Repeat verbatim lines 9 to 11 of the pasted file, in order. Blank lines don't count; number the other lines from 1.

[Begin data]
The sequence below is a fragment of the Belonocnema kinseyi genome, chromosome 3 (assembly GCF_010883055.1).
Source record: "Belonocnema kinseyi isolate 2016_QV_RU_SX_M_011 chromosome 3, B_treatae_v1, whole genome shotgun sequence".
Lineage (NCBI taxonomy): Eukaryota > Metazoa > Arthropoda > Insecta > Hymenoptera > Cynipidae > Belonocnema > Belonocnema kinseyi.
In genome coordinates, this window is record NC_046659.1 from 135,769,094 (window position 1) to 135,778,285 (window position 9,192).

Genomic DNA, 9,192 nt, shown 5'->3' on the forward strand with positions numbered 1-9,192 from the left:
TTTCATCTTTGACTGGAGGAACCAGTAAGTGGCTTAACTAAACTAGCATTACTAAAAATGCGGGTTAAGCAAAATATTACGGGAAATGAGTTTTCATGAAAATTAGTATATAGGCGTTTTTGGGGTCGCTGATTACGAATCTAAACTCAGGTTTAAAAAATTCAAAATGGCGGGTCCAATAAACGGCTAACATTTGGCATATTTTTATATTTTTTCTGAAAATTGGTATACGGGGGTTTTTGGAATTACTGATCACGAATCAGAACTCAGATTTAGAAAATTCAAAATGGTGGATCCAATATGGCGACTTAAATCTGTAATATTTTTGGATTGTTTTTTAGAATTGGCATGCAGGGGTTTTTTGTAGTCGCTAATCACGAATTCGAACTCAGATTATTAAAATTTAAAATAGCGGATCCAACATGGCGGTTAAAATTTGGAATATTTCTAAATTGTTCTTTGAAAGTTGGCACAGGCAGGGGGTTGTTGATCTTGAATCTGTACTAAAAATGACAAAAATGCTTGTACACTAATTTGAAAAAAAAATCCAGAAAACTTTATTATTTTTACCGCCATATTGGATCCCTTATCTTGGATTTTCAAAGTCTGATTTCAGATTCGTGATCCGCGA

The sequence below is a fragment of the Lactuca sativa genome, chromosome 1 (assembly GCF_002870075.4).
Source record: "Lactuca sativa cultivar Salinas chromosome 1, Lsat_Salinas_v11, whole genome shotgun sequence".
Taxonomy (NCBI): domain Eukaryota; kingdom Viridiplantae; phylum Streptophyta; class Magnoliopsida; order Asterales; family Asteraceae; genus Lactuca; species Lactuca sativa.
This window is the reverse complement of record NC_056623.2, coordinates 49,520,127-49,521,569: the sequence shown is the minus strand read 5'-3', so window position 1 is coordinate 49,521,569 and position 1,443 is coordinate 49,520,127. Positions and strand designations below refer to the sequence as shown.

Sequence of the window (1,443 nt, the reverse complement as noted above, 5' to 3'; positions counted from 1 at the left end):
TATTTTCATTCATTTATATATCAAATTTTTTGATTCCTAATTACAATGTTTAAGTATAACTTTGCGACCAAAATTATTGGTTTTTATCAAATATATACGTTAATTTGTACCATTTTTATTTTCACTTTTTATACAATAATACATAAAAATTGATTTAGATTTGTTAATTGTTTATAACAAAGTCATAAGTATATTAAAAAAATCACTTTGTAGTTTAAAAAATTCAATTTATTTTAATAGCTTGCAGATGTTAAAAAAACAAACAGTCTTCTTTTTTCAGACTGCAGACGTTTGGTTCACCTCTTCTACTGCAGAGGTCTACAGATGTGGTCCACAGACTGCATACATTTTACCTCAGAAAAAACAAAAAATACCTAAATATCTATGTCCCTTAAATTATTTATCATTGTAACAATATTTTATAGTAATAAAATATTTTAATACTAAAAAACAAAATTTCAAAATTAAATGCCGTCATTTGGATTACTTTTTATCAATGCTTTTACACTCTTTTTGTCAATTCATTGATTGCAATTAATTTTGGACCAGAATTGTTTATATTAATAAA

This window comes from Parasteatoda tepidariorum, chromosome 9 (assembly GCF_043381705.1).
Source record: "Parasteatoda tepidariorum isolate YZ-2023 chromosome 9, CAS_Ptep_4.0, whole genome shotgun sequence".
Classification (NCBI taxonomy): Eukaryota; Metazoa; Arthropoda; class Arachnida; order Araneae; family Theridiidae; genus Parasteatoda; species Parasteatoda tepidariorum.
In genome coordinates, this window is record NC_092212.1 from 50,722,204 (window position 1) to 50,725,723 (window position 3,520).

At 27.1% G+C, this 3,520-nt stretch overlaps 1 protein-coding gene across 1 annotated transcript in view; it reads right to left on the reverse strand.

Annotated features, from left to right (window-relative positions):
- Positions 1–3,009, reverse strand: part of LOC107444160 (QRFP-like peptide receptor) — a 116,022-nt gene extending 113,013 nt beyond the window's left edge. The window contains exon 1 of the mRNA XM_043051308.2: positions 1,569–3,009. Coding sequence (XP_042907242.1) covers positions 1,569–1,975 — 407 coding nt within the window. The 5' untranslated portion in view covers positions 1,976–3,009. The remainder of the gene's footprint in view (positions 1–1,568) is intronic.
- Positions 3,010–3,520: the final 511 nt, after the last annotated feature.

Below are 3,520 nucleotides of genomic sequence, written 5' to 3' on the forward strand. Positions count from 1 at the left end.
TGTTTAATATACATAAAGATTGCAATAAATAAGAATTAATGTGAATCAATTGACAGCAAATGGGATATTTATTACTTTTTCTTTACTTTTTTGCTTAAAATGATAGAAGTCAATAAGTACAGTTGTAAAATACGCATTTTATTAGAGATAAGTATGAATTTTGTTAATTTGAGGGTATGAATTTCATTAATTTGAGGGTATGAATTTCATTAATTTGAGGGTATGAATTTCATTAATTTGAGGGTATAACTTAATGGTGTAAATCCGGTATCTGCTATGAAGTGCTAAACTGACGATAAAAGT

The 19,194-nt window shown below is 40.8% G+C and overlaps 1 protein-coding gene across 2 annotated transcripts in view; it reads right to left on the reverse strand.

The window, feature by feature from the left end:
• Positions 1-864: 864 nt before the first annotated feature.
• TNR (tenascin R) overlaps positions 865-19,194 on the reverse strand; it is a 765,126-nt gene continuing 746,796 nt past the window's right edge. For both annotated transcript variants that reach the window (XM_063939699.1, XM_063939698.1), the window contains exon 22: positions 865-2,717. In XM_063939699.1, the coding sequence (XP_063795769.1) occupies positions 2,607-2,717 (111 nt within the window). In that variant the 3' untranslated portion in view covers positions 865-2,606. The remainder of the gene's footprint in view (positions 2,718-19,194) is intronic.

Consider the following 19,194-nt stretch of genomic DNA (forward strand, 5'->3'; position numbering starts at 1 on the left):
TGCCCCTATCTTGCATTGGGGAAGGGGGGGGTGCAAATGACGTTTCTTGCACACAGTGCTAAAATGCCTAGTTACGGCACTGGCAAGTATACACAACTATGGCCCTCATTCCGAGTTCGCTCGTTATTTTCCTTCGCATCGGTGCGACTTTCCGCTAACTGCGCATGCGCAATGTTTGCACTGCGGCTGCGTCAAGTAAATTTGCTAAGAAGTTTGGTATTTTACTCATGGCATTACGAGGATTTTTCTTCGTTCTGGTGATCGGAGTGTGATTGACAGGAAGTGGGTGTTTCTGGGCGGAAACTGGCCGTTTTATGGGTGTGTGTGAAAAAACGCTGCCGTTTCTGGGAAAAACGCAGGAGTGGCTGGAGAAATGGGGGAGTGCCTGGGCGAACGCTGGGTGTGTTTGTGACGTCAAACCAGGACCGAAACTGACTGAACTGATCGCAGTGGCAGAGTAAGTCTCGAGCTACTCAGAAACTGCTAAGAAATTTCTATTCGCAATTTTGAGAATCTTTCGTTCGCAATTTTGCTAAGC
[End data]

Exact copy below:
Taxonomy (NCBI): domain Eukaryota; kingdom Viridiplantae; phylum Streptophyta; class Magnoliopsida; order Asterales; family Asteraceae; genus Lactuca; species Lactuca sativa.
This window is the reverse complement of record NC_056623.2, coordinates 49,520,127-49,521,569: the sequence shown is the minus strand read 5'-3', so window position 1 is coordinate 49,521,569 and position 1,443 is coordinate 49,520,127. Positions and strand designations below refer to the sequence as shown.

Sequence of the window (1,443 nt, the reverse complement as noted above, 5' to 3'; positions counted from 1 at the left end):